Part 10: Fall 2019 Labs

183 Managing your Canvas Course — 08.23.2019

The Active Teaching Lab on Friday, August 24, 2019, focused on tips and tricks instructors could use to make teaching in Canvas easier. That included minimizing email questions with Canvas Inbox and harnessing student-to-student support with Discussions.

Takeaways from the Lab:

  • Way-finding — Students exert much cognitive energy and resources trying to find course information, to learn where and how to submit assignments online, and how to engage with their peers through avenues such as Discussions. When designing your course site, simplify as much as possible! Turn off the features of the side-bar navigation that you are not using to keep students focused on the active elements of your course (e.g., if you do not want students to access your Pages, remove them from student access!).
  • Piazza can be an effective tool to manage students’ questions about the course (content, administration, organization, etc.) and create rich opportunities for peer-to-peer learning. Even better than Canvas Discussions,  Piazza supports anonymous (to students) questions, so they won’t withhold their questions out for fear of judgement or perception. See past Labs on Piazza (Brian Esselman, John Gillett, Joe Anistranski) and attend the Oct 23rd Piazza Lab!)
  • Design course interactions with an eye to what is mobile-friendly (tablets, smartphones, etc.) for students that are on-the-go, working part-time jobs, commuting, and for those down moments between classes during the day. Smaller pieces of material encourage students to spread out learning with time for reflection and synthesis (distributed learning) rather than cramming studying into marathon sessions (massed learning).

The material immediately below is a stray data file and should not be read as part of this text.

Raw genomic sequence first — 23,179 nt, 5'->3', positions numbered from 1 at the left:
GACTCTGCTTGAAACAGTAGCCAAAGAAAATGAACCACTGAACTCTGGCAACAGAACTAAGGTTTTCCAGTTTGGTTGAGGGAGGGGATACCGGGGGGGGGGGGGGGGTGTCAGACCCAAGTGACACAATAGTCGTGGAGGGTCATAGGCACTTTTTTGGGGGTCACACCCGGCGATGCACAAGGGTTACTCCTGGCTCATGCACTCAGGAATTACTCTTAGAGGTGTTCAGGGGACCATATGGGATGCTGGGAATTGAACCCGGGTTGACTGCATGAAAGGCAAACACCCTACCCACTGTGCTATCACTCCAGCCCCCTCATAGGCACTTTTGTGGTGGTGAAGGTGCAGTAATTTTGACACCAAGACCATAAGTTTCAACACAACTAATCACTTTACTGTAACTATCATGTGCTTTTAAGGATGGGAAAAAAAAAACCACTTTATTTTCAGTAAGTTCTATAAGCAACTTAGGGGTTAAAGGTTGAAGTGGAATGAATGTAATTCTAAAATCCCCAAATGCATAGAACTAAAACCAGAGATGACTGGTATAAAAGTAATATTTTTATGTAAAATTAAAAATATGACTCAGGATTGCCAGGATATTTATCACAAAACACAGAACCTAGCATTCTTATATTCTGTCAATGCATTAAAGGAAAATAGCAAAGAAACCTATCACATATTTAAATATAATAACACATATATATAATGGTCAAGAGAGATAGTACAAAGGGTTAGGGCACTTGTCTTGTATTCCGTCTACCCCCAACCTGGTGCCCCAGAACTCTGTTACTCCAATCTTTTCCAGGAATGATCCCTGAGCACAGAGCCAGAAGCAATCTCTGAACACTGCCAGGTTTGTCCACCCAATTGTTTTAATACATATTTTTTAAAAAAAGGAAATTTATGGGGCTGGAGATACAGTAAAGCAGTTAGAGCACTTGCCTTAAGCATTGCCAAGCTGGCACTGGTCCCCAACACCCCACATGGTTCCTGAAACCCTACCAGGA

• Encourage students to update their notification settings in Canvas so that they never miss an announcement, discussion forum post, or a message in their Canvas Inbox! For instructors, Canvas Inbox is a great way to cut-down on emails and to manage messaging to-and-from students in your course and offers the possibility to message distinct groups of students (e.g., those who have yet to turn in their homework!)

For more information visit the session’s activity sheet.


The Active Teaching Lab is a Faculty Engagement program with sessions held on Wednesdays from 1:00-2:00pm and Fridays from 8:30-9:45am, both labs meet in the Middleton Building (1305 Linden Dr.), room 120. Check out upcoming Labs or read the recaps from past Labs. We build interdisciplinary conversations that are more emergent than a presenter and more dynamic than a panel — a conversation with colleagues sharing challenges, solutions, and experiments on topics selected by a variety of stakeholders.

Sign up for regular Lab announcements by sending an email to


Active Teaching Lab eJournal Copyright © 2016 by DoIT Academic Technology and the UW-Madison Teaching Academy; Jennifer Hornbaker; John Martin; Julie Johnson; Karin Spader; Margaret Merrill; Margaret Murphy; and Jeffrey Thomas. All Rights Reserved.

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